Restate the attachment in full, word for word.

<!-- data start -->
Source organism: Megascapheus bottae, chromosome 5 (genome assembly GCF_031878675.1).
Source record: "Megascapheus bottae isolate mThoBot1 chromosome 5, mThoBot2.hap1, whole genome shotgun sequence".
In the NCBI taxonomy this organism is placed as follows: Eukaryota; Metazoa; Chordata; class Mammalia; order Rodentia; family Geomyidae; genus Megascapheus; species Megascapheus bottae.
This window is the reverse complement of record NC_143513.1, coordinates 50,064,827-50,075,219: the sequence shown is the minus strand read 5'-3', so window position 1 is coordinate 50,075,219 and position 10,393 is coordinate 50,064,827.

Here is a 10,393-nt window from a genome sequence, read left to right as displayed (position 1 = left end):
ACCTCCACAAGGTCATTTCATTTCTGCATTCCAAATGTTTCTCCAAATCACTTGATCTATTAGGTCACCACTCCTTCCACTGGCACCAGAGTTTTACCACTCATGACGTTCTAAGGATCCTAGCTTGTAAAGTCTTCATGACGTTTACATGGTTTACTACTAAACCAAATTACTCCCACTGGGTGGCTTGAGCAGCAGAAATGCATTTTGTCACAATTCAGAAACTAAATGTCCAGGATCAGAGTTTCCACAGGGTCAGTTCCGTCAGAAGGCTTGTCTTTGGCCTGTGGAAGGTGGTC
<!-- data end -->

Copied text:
Source organism: Megascapheus bottae, chromosome 5 (genome assembly GCF_031878675.1).
Source record: "Megascapheus bottae isolate mThoBot1 chromosome 5, mThoBot2.hap1, whole genome shotgun sequence".
In the NCBI taxonomy this organism is placed as follows: Eukaryota; Metazoa; Chordata; class Mammalia; order Rodentia; family Geomyidae; genus Megascapheus; species Megascapheus bottae.
This window is the reverse complement of record NC_143513.1, coordinates 50,064,827-50,075,219: the sequence shown is the minus strand read 5'-3', so window position 1 is coordinate 50,075,219 and position 10,393 is coordinate 50,064,827.

Here is a 10,393-nt window from a genome sequence, read left to right as displayed (position 1 = left end):
ACCTCCACAAGGTCATTTCATTTCTGCATTCCAAATGTTTCTCCAAATCACTTGATCTATTAGGTCACCACTCCTTCCACTGGCACCAGAGTTTTACCACTCATGACGTTCTAAGGATCCTAGCTTGTAAAGTCTTCATGACGTTTACATGGTTTACTACTAAACCAAATTACTCCCACTGGGTGGCTTGAGCAGCAGAAATGCATTTTGTCACAATTCAGAAACTAAATGTCCAGGATCAGAGTTTCCACAGGGTCAGTTCCGTCAGAAGGCTTGTCTTTGGCCTGTGGAAGGTGGTC